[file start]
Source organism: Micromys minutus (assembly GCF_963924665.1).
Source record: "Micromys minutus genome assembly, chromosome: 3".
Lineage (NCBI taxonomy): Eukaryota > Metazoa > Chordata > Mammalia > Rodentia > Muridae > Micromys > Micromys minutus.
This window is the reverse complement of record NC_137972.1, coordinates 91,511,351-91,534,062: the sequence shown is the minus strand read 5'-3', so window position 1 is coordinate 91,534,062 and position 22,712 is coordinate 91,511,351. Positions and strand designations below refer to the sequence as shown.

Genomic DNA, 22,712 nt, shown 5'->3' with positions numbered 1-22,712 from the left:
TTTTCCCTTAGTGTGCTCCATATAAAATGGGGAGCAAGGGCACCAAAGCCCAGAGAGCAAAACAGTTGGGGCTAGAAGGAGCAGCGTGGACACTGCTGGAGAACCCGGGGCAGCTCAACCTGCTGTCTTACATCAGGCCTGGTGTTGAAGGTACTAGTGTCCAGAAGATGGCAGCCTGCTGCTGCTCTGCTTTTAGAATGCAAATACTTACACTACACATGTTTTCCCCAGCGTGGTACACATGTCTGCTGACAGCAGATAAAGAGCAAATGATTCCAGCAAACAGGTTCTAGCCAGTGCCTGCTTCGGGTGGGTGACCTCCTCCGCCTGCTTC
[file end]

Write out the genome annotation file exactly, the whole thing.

Source organism: Micromys minutus (assembly GCF_963924665.1).
Source record: "Micromys minutus genome assembly, chromosome: 3".
Lineage (NCBI taxonomy): Eukaryota > Metazoa > Chordata > Mammalia > Rodentia > Muridae > Micromys > Micromys minutus.
This window is the reverse complement of record NC_137972.1, coordinates 91,511,351-91,534,062: the sequence shown is the minus strand read 5'-3', so window position 1 is coordinate 91,534,062 and position 22,712 is coordinate 91,511,351. Positions and strand designations below refer to the sequence as shown.

Genomic DNA, 22,712 nt, shown 5'->3' with positions numbered 1-22,712 from the left:
TTTTCCCTTAGTGTGCTCCATATAAAATGGGGAGCAAGGGCACCAAAGCCCAGAGAGCAAAACAGTTGGGGCTAGAAGGAGCAGCGTGGACACTGCTGGAGAACCCGGGGCAGCTCAACCTGCTGTCTTACATCAGGCCTGGTGTTGAAGGTACTAGTGTCCAGAAGATGGCAGCCTGCTGCTGCTCTGCTTTTAGAATGCAAATACTTACACTACACATGTTTTCCCCAGCGTGGTACACATGTCTGCTGACAGCAGATAAAGAGCAAATGATTCCAGCAAACAGGTTCTAGCCAGTGCCTGCTTCGGGTGGGTGACCTCCTCCGCCTGCTTC